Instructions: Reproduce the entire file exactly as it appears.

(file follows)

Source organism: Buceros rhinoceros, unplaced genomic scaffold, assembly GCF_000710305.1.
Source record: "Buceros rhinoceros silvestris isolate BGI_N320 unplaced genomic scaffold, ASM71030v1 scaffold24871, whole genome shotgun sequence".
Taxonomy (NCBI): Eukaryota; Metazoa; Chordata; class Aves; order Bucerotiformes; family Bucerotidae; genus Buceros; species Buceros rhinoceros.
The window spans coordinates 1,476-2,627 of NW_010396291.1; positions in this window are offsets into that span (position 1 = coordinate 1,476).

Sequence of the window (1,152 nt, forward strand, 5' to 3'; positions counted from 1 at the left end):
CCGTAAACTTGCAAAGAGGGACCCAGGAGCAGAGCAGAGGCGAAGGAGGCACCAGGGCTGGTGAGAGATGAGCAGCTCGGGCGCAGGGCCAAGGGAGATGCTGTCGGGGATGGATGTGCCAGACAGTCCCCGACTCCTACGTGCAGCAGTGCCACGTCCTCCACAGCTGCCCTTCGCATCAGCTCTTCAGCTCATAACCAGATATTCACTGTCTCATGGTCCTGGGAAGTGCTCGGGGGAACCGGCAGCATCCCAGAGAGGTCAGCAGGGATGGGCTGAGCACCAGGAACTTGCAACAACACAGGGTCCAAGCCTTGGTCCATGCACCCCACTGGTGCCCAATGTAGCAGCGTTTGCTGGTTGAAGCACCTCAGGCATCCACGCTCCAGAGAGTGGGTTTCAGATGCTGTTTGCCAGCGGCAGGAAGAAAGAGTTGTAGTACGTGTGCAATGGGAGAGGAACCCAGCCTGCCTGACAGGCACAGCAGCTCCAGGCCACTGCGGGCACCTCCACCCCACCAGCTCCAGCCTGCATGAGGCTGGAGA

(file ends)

Source organism: Buceros rhinoceros, unplaced genomic scaffold, assembly GCF_000710305.1.
Source record: "Buceros rhinoceros silvestris isolate BGI_N320 unplaced genomic scaffold, ASM71030v1 scaffold24871, whole genome shotgun sequence".
Taxonomy (NCBI): Eukaryota; Metazoa; Chordata; class Aves; order Bucerotiformes; family Bucerotidae; genus Buceros; species Buceros rhinoceros.
The window spans coordinates 1,476-2,627 of NW_010396291.1; positions in this window are offsets into that span (position 1 = coordinate 1,476).

Sequence of the window (1,152 nt, forward strand, 5' to 3'; positions counted from 1 at the left end):
CCGTAAACTTGCAAAGAGGGACCCAGGAGCAGAGCAGAGGCGAAGGAGGCACCAGGGCTGGTGAGAGATGAGCAGCTCGGGCGCAGGGCCAAGGGAGATGCTGTCGGGGATGGATGTGCCAGACAGTCCCCGACTCCTACGTGCAGCAGTGCCACGTCCTCCACAGCTGCCCTTCGCATCAGCTCTTCAGCTCATAACCAGATATTCACTGTCTCATGGTCCTGGGAAGTGCTCGGGGGAACCGGCAGCATCCCAGAGAGGTCAGCAGGGATGGGCTGAGCACCAGGAACTTGCAACAACACAGGGTCCAAGCCTTGGTCCATGCACCCCACTGGTGCCCAATGTAGCAGCGTTTGCTGGTTGAAGCACCTCAGGCATCCACGCTCCAGAGAGTGGGTTTCAGATGCTGTTTGCCAGCGGCAGGAAGAAAGAGTTGTAGTACGTGTGCAATGGGAGAGGAACCCAGCCTGCCTGACAGGCACAGCAGCTCCAGGCCACTGCGGGCACCTCCACCCCACCAGCTCCAGCCTGCATGAGGCTGGAGA